LASER ACTION IN C IV PLASMAS

Fig.1 PLASMA DYNAMICS LEADING TO LASER ACTION

Processes Occurring in Stong Stellar Winds
HOT DENSE PLASMA Highly ionized star atmosphere Composition is often near solar abundances
RAPID EXPANSION
LASER ACTION ZONE Population inversion occurs in this highly ionized but rapidly recombining plasma. A drop by a factor of 5 in temperature corresponds to an adiabatic expansion of volume by 22.
GAS CONTACT COOLING
VERY COLD CIRCUMSTELLAR GAS Low ionization or neutral gas and molecular gas and dust formed from previous plasma ejections. Very efficient heat sink for rapidly cooling the electron temperature of the stellar plasma, laser gain increases dramatically !

IONIZATION EQUILIBRIUM MODEL

The C V Helium-like ion is more energetically stable than other carbon ions because it is a closed shell 'inert gas' configuration of a pair of 1s orbitals. Due to its stability, the C V ion is found over a much larger temperature range, and within a stellar atmosphere, this makes C IV the most likely product when the plasma rapidly cools and collisionally recombines;

      C V  +  e  +  e  ---->  C IV  +  e         Three body recombination
leading to overpopulation of the upper levels of the C IV ion. We thus expect Carbon IV laser transitions to be among the very strongest of laser lines of all the carbon ions. The following table demonstrates the high stability of C V over a very large temperature range,

Non-LTE ionization equilibrium of various carbon ions as a function of temperature for electron densities of 10^15 per cubic centimeter (text version).

and 15 andare treated as grouped into one quantum level

QUANTUM LEVELS OF CARBON IV

Quantum number (n)                                  States with n > 15 are
 inf================================================treated as if they are
  15------------------------------------------------part of the continuum.
  14------------------------------------------------
  13------------------------------------------------States with 9 < n < 16
  12------------------------------------------------have their individual
  11------------------------------------------------angular momenta lumped
  10------------------------------------------------together into hydrogenic
  9s-----  9(l>0)-----------------------------------levels.

  8s-----  8(l>0)-----------------------------------States with 6 < n < 10
                                                    have separate s levels.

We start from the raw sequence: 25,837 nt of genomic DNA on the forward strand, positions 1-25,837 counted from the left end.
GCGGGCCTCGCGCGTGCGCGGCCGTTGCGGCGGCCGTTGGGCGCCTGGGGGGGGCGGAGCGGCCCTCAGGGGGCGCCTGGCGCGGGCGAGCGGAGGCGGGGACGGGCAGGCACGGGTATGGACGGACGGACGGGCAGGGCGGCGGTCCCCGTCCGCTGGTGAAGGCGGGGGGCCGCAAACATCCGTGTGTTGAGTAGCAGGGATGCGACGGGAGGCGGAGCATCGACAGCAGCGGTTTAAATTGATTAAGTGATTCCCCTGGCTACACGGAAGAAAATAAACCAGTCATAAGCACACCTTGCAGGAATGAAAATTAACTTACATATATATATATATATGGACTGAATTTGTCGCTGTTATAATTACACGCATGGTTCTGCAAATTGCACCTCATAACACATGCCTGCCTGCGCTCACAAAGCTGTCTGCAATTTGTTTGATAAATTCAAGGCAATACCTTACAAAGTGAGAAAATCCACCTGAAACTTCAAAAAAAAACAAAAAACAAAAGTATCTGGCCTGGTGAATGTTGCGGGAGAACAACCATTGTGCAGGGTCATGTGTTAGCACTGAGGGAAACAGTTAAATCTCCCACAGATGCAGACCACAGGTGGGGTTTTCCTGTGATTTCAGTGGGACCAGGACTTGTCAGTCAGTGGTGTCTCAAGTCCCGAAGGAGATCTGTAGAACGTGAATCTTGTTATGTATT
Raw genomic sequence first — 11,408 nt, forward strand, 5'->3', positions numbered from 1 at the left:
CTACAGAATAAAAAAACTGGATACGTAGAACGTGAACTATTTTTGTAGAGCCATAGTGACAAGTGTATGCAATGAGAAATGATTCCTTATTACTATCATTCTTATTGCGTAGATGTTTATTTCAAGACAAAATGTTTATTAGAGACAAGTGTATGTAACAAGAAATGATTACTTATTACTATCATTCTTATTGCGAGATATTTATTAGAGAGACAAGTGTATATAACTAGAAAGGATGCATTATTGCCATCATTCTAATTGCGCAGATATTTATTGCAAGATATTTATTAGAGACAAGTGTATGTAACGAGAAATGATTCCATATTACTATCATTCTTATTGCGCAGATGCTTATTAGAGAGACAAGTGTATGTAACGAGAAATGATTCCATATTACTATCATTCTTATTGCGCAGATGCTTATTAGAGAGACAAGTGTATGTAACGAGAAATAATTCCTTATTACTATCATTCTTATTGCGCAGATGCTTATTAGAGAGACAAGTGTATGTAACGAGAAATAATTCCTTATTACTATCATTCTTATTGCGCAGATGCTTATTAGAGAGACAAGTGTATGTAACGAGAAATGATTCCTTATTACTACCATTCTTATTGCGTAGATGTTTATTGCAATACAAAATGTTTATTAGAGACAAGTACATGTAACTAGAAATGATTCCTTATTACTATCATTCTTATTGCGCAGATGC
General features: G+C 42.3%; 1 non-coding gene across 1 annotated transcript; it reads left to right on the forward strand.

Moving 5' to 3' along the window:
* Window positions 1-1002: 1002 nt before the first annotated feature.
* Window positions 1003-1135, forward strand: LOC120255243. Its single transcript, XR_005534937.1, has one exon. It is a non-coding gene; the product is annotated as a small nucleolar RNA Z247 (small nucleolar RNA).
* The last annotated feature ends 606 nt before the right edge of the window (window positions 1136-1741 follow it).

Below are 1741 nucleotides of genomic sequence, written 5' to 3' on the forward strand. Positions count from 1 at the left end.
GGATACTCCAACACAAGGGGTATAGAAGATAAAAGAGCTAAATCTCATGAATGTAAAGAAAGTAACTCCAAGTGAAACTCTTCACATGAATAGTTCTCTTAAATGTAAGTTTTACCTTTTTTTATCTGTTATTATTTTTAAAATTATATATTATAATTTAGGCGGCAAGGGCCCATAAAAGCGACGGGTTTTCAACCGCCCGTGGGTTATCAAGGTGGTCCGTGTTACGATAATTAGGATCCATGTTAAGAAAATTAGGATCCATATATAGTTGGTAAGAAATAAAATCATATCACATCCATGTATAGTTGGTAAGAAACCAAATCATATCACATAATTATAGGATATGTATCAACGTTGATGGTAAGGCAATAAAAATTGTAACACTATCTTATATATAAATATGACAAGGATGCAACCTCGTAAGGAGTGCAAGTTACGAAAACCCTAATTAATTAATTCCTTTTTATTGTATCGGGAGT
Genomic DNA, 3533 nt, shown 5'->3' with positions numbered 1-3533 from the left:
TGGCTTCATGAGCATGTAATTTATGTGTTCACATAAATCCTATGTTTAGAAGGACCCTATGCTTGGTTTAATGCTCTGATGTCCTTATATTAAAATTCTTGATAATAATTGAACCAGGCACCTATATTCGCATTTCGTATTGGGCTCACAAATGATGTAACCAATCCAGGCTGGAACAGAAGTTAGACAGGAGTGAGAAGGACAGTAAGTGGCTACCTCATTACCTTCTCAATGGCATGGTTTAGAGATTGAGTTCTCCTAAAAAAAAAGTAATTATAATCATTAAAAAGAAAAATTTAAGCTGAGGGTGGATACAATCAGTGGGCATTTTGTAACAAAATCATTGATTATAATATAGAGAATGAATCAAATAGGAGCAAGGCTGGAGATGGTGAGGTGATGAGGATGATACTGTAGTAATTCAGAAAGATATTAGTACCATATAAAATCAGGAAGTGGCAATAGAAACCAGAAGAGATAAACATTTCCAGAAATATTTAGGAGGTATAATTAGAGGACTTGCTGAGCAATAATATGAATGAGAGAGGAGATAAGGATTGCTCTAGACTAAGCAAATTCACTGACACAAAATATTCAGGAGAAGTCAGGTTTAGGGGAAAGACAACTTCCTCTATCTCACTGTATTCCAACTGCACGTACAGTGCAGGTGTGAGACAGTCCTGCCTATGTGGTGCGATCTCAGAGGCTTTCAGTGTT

7s-----  7(l>0)-----------------------------------

  6s_____  6p_____  6d_____  6f_____  6g____   6h___Upper laser level
         \/       \/       \/       \/        /
         /\       /\       /\       /\       /
  5s____/  5p____/  5d____/  5f____/  5g____/       Lower laser level

                                                    Diagonal lines indicate
                                                    laser transitions, with
  4s----   4p----   4d----   4f----                 6g->5f being the strongest




           3p----   3d----                          States with n < 7 have
                                                    their angular momentum
  3s----                                            considered separately.


           2p----

  2s---- Ground level

   s=0      p=1      d=2      f=3      g=4      h=5  Angular momentum (L)
The 32 quantum energy levels of C IV used in the collisional-radiative computer simulation of the Lithium-like C IV ion. The vertical axis roughly corresponds to energy and the angular momentum of the state increases towards the right. The criss-cross patterns between levels 5 and 6 represents the laser transitions, the largest population inversion occuring at 6g-5f and 6f-5d.

States with quantum numbers greater than 15 are treated as if they were part of the continuum, states with quantum numbers between 10 and 15 are grouped into one level while the states with n=7,8 and 9 are split into two groups corresponding to core penetrating s states and the remaining angular momenta l>0 are grouped together. All other levels are split into separate states for each n and l.

Transitions with the highest radiative or collisional rate coefficients occur between states differing by one in angular momentum, and as a rule, transitions with smaller energy differences are more likely than transitions with large energy differences. In general three-body recombination occurs into the upper quantum states with a higher probability of large angular momentum quantum number, this partly explains why the 6g-->5f transition is favored among all of the 6 to 5 laser transitions possibilities.